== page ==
Background on Open Government Data
Governments collect, curate and store public sector information (PSI) that’s typically used for their own purposes. When this data is released, in a digital form that can be freely found and used by anyone else for their own purposes, it becomes Open Government Data or ODG.
In Kenya, data includes: various dimensions of population data; local and national government authority expenditure; public health indicator data and statistics including hospital locations; education data such as enrollment rates and school locations; parliamentary proceedings (digital Hansard); weather information and detailed census statistics on topics such as access to electricity, water and sanitation.
What does it mean to be open?
In the Open Government world, open means both technically open and legally open:
Technically open and accessible: the data should be available for free; easy to find (online, in one place and searchable) and in a convenient digital format that’s easy to use and modify (e.g. an XML or spreadsheet file and not a PDF document or image file)
Legally open, reusable and redistributable: the license under which the data are released should allow anybody to use some, all or new combinations of data as they like (e.g. perform analyses or build applications) and then distribute these new works either commercially or for free.
Why is open government data important?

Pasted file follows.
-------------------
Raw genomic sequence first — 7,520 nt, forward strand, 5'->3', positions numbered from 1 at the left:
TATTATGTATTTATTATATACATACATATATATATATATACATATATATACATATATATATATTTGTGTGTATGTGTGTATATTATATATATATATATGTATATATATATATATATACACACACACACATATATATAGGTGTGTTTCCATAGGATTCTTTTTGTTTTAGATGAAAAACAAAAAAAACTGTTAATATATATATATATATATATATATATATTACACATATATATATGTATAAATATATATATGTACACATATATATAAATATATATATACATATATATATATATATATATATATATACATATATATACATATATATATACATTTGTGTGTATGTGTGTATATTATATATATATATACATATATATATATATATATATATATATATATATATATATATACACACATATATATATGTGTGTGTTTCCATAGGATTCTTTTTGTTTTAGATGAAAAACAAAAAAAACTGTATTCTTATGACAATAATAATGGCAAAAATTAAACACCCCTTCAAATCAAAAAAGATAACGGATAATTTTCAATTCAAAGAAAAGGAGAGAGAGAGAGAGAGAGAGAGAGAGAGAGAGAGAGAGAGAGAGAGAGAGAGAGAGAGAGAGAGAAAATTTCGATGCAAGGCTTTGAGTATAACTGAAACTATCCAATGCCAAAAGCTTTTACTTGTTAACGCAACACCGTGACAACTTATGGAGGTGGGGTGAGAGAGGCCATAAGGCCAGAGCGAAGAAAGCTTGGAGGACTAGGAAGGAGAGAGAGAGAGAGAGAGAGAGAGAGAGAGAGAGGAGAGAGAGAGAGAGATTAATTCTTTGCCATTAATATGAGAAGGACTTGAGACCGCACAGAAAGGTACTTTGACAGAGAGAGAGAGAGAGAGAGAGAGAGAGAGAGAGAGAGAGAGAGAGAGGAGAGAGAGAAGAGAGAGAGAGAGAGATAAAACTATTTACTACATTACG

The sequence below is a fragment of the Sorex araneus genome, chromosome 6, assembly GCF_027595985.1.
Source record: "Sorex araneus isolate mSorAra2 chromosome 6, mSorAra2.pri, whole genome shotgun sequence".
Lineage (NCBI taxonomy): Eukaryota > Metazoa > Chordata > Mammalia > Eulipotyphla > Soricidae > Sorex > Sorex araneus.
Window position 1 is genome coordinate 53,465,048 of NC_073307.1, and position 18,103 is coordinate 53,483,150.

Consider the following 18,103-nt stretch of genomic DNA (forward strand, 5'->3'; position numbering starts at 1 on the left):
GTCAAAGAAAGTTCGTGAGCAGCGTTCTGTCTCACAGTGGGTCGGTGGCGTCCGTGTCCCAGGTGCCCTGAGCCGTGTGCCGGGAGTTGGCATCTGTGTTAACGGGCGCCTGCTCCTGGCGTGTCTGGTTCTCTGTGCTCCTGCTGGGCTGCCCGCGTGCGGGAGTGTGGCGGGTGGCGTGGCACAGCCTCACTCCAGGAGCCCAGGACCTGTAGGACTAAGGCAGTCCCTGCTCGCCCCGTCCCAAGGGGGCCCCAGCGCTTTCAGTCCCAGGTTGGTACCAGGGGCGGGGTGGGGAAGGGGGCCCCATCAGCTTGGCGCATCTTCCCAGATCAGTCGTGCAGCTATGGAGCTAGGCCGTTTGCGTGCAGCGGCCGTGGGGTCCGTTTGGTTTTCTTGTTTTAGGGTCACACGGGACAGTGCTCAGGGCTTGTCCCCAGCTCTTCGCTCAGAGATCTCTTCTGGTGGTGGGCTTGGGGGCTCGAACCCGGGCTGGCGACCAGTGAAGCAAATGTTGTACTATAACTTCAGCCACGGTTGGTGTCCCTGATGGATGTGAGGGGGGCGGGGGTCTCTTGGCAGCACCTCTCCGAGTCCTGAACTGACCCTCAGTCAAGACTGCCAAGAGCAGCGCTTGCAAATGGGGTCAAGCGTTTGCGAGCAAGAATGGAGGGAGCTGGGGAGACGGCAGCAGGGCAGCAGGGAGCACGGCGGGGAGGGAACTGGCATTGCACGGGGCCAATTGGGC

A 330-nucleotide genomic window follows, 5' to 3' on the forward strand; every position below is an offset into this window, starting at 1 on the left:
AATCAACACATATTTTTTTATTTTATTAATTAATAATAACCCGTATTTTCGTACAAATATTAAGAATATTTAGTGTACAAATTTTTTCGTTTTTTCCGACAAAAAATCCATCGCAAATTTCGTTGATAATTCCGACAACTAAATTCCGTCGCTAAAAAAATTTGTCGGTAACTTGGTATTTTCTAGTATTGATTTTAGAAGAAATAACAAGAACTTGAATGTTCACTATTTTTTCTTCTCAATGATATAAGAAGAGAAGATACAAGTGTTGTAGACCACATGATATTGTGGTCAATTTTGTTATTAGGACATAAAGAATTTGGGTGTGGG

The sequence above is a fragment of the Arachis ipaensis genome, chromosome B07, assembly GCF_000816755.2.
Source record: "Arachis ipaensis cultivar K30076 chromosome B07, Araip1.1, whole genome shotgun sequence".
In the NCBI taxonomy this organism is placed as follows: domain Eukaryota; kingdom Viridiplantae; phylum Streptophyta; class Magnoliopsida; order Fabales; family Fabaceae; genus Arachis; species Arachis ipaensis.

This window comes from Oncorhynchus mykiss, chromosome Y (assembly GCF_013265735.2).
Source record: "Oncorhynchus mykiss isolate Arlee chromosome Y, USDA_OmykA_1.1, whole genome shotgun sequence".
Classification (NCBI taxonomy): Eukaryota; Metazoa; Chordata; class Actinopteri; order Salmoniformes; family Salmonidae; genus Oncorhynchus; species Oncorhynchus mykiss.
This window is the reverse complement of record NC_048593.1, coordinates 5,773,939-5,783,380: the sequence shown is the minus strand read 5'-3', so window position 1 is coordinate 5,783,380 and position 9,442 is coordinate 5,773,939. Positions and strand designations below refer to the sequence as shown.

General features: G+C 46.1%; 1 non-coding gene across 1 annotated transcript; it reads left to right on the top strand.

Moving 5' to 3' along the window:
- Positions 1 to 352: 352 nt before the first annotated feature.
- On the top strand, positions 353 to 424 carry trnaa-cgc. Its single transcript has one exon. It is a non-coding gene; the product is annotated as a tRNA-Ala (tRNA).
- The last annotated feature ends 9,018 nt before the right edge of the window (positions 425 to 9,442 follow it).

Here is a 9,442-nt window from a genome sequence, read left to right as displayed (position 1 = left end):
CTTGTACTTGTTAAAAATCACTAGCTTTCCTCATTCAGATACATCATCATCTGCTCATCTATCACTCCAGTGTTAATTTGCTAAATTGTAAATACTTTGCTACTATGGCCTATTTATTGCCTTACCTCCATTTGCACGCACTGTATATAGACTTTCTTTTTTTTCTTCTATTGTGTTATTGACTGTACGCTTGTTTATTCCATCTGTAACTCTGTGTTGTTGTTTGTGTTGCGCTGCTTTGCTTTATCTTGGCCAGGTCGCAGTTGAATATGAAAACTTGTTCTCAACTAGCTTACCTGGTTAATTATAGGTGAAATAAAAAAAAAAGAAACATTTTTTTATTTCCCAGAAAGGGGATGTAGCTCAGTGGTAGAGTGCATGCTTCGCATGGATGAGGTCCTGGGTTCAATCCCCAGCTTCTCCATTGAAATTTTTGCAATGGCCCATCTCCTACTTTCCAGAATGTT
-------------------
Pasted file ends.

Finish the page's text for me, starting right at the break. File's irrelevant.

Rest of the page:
This data already exists, it’s already been paid for, it’s about the public and it belongs to the public. Government data is a valuable resource for users outside government. Making it open means more people can benefit from it, in more ways than the government alone can think of or support. OGD can foster a better relationship between citizens and government and between citizens and citizens – it can create economic and social value for a country, and help people make better decisions in their own lives.
Who uses open government data?
Users include: different departments and ministries within government; members of the public; journalist and the media; academics and researchers; policy makers; technology developers; companies and private sector service providers; international institutions and even other governments.
How is this different to freedom of information (FOI) or right to information (RTI)?
FOI and RTI is about citizens “pulling data” out of government on-demand. Open Government Data is about governments “pushing data” out proactively: with good ODG, you don’t have to ask, you can just use the information that’s already accessible. If the data you want is not there, you can ask the government to publish it as OGD so that everyone can benefit from it.